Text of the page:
Radio City is going to focus on being there for its employees through these turbulent times.
- Radio was impacted adversely after the lockdown when ad spends took a plunge.
Radio Cityis trying to come up with innovative solutions for its clients and listeners.
- We caught up with
Ashit Kukian, CEO, Radio City to understand how the station is navigating through the macro and micro challenges and using digital mediums to reach out to its consumers.
It launched innovative campaigns like Concert From Home, Corona Fighters ko Salaam, Radio City Bazaar, released an anthem ‘Ghar Se Na Niklenge’ to encourage people to stay at home and tied up with
As a result, Radio City found its social media reach growing by 280% in the last few months.
Ashit Kukian, CEO, Radio City said the channel’s focus on generating integrated, innovative, and great multimedia propositions has also proven to be helpful in attracting advertisers from various sectors and markets.
Sharing how the demand from advertisers is slowly coming back, Kukian said, “We saw a substantial reduction in the beginning, similar to what other mediums faced, mainly because the pandemic has caused most sectors to face business and operational difficulties. However, we also witnessed keenness from various brands to utilise the power of radio to maximise their reach even in these unprecedented times. We realised advertising revenues were coming in from healthcare and pharmaceutical brands, owing to health and hygiene becoming a key priority, from local, small market retailers, from the FMCG and real estate sectors, and also from some larger insurance players. We also started offering a bouquet of on-air and digital offerings to advertisers, along with leveraging our RJs and their reach to provide solutions to brands. This resulted in a further spike in advertising revenues.”
The Radio industry is bouncing back
The radio industry is seeing early signs of recovery. It saw an increase in listenership during the lockdown, with 82% people tuning in to the medium, according to the latest AZ Research PPL report. Radio’s user base has increased from the pre-lockdown 48 million to 51 million people. Its home listenership also increased by 22% and has grown from 64% to 86%, and the time that people spend listening to the radio has increased by 23% to 2.36 hours every day. Recent RAM and TAM Adex data reflected a spike in women and men listenership resulting in high growth in both men and women-oriented advertising.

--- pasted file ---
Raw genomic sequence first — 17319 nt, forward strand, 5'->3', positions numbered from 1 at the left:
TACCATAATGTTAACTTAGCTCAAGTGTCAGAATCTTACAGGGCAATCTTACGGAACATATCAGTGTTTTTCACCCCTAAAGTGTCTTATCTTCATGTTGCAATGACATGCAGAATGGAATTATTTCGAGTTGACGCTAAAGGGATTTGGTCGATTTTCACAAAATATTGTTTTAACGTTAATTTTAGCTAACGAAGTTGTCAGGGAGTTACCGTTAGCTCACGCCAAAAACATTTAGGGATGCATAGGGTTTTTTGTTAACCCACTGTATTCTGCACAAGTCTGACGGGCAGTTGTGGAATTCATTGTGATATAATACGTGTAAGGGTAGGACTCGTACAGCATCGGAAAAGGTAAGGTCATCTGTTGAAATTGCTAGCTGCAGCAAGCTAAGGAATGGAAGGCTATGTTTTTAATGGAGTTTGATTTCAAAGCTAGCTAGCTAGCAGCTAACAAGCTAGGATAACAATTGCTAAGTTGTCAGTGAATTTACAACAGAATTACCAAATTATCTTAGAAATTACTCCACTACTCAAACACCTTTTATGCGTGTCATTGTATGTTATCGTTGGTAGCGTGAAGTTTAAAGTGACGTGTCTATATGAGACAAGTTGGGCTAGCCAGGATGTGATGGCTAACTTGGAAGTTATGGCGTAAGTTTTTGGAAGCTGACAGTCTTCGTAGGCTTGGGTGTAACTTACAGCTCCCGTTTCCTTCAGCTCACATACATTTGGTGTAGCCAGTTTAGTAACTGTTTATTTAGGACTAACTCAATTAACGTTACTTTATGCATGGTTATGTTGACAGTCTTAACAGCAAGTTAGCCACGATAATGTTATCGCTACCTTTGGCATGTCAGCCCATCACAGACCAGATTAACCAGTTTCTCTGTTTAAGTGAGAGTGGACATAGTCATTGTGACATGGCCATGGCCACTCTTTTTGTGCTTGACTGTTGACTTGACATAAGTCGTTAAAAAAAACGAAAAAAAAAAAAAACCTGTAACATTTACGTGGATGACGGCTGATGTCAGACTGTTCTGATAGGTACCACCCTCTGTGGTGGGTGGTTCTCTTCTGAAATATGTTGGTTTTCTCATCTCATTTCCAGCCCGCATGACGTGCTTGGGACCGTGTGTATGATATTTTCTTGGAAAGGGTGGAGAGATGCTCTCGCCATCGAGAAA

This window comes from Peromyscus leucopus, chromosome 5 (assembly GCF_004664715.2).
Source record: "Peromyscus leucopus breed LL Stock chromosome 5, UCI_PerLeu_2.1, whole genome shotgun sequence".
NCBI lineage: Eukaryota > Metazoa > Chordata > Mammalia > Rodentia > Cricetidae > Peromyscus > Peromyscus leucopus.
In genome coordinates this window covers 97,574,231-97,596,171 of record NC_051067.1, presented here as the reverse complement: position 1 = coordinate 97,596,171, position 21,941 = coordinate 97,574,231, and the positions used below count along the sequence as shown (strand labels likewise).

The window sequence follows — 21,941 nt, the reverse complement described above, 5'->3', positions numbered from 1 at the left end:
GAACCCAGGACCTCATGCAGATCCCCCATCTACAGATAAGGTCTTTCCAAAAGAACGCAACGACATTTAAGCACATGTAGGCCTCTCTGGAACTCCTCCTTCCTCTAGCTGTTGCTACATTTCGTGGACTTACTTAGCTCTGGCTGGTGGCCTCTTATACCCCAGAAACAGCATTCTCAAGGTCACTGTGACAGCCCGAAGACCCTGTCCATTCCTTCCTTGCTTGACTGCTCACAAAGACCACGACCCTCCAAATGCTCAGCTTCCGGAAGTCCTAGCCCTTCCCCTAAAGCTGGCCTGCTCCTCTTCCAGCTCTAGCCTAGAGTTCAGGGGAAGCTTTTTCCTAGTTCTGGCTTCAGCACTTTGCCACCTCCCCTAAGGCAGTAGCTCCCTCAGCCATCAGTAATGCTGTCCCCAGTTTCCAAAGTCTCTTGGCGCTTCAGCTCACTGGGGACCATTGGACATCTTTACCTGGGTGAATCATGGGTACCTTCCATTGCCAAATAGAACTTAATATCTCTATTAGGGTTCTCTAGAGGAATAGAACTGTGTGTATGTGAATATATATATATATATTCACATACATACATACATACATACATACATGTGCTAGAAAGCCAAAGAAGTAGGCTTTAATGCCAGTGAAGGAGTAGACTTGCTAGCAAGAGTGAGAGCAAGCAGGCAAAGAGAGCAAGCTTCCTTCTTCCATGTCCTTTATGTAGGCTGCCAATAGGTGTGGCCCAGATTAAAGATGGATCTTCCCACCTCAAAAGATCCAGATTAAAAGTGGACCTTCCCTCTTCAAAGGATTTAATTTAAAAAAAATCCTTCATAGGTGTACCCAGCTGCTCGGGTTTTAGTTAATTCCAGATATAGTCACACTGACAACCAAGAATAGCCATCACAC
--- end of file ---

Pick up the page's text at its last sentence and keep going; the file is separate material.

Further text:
Kukian wasn’t surprised with these numbers and demographic changes. He said, “It is indeed a great opportunity for radio to further tap into these demographics to gain advertisers' interest. This has definitely been an encouraging development which helped us put pedal to the metal when it comes to our business plans.”
“These numbers clearly showcase that most of our audience has stood by us even during this pandemic and will continue to do so. Also, radio’s ubiquity, hyperlocal nature, timelessness, and ability to entertain as well as create awareness on issues of local and national importance, ensures that we will be one of the few businesses to come out of the woods faster than the others. Radio was also voted as the second most credible medium out of all in that same A-Z Research PPL Report. Additionally, our various initiatives which we started during the lockdown have been successful so far, with some great audience engagement,” added Kukian.
Changes in user behavior
In the event of several apps and Chinese companies being banned, the ‘vocal for the local’ mindset has now been adopted by consumers, with the interest shifting towards locally produced or manufactured goods.
After seeing this behavioural change, Radio City launched Radio City Bazaar, a movement to give a boost to local businesses.
“We’ve seen some great responses come in for our novel initiative of Radio City Bazaar, through which we have been putting the limelight onto industrious homegrown businesses and giving them a credible platform to build awareness about their business propositions. We wanted to ensure we are all vocal for local and turn the spotlight onto industrious homegrown businesses to give them a credible platform to build awareness about their business propositions,” said Kukian.
Apart from that, Kukian said the consumers’ mindset has also changed due to the pandemic.
He elaborated, “The pandemic has definitely brought about a change in the consumers’ mindset. With social distancing becoming the norm, digital consumption has spiked with people shopping online, virtual classes becoming the order of the day, and e-wallet companies having a larger play in the economy. Also, consumers are not interested in being sold to right now; they are being extra judicious in who they place their trust in, and are only going for brands who have managed to highlight their ability to understand consumer needs and offer solutions for those needs in a proactive and responsible manner.”
Focus this year
After the lockdown was announced, transitioning from an all-studio set-up to work-from-home wasn’t easy. Radio City had to ensure that all its employees had the necessary infrastructure support and were digitally enabled to continue their work seamlessly, including being able to access the company software and systems put in place for on-boarding and servicing clients.
So, amongst a few other key areas, Radio City is going to focus on being there for its employees through these turbulent times.
“Our focus this year is three-fold. One, to keep our audience entertained, informed, and engaged. Two, to keep our advertisers’ interests alive, and give them innovative options to engage with their consumers and three, to ensure our employees are taken care of and hand hold them in these tough times,” said Kukian.